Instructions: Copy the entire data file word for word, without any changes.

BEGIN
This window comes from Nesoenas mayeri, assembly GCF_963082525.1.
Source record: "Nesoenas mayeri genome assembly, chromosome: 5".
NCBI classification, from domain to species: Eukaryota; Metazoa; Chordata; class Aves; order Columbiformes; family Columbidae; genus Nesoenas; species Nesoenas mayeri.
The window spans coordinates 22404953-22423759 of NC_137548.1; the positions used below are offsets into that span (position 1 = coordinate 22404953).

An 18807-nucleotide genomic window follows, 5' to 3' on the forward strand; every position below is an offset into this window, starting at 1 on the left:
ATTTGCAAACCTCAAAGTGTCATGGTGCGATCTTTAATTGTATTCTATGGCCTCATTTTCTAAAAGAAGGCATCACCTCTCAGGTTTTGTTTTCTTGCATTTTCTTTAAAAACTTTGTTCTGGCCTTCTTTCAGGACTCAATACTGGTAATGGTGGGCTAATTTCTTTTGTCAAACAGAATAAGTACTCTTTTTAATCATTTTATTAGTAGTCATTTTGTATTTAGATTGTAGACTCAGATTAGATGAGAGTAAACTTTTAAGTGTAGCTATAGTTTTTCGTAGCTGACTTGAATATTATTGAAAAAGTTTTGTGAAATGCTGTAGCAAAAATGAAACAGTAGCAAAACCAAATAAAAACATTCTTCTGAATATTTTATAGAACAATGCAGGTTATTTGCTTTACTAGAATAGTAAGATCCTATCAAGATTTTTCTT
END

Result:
This window comes from Nesoenas mayeri, assembly GCF_963082525.1.
Source record: "Nesoenas mayeri genome assembly, chromosome: 5".
NCBI classification, from domain to species: Eukaryota; Metazoa; Chordata; class Aves; order Columbiformes; family Columbidae; genus Nesoenas; species Nesoenas mayeri.
The window spans coordinates 22404953-22423759 of NC_137548.1; the positions used below are offsets into that span (position 1 = coordinate 22404953).

An 18807-nucleotide genomic window follows, 5' to 3' on the forward strand; every position below is an offset into this window, starting at 1 on the left:
ATTTGCAAACCTCAAAGTGTCATGGTGCGATCTTTAATTGTATTCTATGGCCTCATTTTCTAAAAGAAGGCATCACCTCTCAGGTTTTGTTTTCTTGCATTTTCTTTAAAAACTTTGTTCTGGCCTTCTTTCAGGACTCAATACTGGTAATGGTGGGCTAATTTCTTTTGTCAAACAGAATAAGTACTCTTTTTAATCATTTTATTAGTAGTCATTTTGTATTTAGATTGTAGACTCAGATTAGATGAGAGTAAACTTTTAAGTGTAGCTATAGTTTTTCGTAGCTGACTTGAATATTATTGAAAAAGTTTTGTGAAATGCTGTAGCAAAAATGAAACAGTAGCAAAACCAAATAAAAACATTCTTCTGAATATTTTATAGAACAATGCAGGTTATTTGCTTTACTAGAATAGTAAGATCCTATCAAGATTTTTCTT